Grove Press, 278 pp, $16.95, softcover.
Finnish science-fiction veteran Johanna Sinisalo certainly puts the fairy back in fairy tale with the sure-footed Troll: A Love Story. A seven-time recipient of Finland's top SF/fantasy prize, Sinisalo made the switch to literary fiction in 2000 with the Finlandia Award winning Ennen Pí¤iví¤nlaskua Ei Voi, released in Great Britain last year as Not Before Sundown.
Trolls are uncommon but real in Sinisalo's Finland, presented through the point of view of Angel, a Helsinki photographer and a hottie, at least according to the nerdy student Ecke: "It's as if a Finland-Film stud--a lumberjack, balanced on a log in his turned-up boots--were maneuvering the log-jam away with his boat-hook, his curly fair forelock flopping over his stern eyes and his upper torso shining with sweat." Ecke is pining for Angel, particularly since Angel started smelling all spicy and coming into the bars with this wild light in his eyes...
There's a reason Angel is so in touch with his animal side, and it's not long before half of gay Helsinki knows something unusual is going on in his designer apartment. The troll cub that Angel discovers in the opening pages comes to embody his physical desires, and as he nurses it back to health, each finds his particular hunger swelling.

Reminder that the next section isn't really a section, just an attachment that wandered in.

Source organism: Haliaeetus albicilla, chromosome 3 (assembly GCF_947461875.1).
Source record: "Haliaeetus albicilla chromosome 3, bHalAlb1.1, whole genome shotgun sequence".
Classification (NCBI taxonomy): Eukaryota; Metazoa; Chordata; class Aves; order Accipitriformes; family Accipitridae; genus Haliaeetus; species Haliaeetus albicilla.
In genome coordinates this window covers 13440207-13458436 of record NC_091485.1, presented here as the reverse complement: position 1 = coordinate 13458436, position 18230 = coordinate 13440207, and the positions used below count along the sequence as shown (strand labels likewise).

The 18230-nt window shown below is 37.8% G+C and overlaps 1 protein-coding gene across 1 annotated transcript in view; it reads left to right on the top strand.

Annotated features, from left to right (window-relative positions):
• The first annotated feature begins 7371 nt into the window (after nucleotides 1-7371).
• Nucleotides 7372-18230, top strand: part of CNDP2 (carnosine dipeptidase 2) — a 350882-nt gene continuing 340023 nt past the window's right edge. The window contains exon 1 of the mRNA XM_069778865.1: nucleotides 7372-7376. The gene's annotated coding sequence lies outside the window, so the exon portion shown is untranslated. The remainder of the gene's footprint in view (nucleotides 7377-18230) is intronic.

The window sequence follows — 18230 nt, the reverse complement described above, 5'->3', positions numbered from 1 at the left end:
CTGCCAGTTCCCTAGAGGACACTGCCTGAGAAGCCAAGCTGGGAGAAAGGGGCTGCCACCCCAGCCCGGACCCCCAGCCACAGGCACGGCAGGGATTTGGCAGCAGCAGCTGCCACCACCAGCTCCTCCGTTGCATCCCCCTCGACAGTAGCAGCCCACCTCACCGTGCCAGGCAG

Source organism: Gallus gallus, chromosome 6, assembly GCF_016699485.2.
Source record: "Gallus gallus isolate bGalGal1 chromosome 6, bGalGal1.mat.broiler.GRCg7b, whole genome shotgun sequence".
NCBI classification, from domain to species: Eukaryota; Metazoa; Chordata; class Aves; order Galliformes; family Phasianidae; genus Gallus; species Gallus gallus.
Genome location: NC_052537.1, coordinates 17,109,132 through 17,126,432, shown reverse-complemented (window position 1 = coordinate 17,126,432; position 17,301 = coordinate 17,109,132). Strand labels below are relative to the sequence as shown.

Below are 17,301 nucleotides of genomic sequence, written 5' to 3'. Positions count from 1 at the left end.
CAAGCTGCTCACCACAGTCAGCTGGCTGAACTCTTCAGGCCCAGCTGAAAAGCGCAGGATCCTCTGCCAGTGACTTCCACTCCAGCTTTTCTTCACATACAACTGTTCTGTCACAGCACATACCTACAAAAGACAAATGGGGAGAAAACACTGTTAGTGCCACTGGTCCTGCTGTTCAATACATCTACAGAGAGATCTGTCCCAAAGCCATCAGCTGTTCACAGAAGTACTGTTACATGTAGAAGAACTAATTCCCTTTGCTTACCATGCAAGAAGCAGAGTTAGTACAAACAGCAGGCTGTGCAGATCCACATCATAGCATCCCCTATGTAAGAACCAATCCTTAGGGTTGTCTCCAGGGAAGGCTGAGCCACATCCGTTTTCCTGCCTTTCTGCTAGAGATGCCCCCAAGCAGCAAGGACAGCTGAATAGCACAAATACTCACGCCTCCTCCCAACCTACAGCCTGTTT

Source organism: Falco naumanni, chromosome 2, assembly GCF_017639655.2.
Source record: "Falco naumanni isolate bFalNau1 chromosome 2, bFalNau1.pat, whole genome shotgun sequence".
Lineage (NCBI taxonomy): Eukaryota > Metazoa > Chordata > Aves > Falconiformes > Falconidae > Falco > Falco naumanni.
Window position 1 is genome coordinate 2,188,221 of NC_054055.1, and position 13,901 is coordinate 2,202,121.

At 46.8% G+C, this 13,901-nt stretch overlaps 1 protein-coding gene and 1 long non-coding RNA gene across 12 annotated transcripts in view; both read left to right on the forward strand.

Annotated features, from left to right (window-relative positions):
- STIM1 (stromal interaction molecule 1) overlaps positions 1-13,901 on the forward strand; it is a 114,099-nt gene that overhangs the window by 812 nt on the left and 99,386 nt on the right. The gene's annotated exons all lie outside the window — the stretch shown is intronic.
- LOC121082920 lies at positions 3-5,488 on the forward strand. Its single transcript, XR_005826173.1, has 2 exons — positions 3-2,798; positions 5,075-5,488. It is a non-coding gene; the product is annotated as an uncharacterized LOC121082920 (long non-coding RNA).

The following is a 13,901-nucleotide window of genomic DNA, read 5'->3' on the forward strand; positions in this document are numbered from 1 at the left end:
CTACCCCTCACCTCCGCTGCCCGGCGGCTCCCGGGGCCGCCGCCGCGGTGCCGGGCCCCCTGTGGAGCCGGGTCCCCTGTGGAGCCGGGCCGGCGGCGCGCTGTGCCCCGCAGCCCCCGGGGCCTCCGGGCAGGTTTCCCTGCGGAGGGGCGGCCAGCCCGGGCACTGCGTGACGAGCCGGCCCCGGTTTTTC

The men in Troll display an astonishing variety of hungers, and Sinisalo makes clever use of juxtaposition between Angel's point of view and others' to criticize humanity's self-serving morality. Angel lusts after an ad exec who seems less noble than savage Pessi, and a mail-order bride who lives in a suite downstairs is as exotic and powerless as the captive troll.
Throughout, Sinisalo bounces between the modern story--told through Angel and others--and historical/scientific texts of a convincingly wooden nature. Contrast and a dry humour are the foundation for the novel, and their weird commingling only contributes to the book's haunting spell.
John Burns is coauthor of The Urban Picnic (Arsenal Pulp Press, $24.95).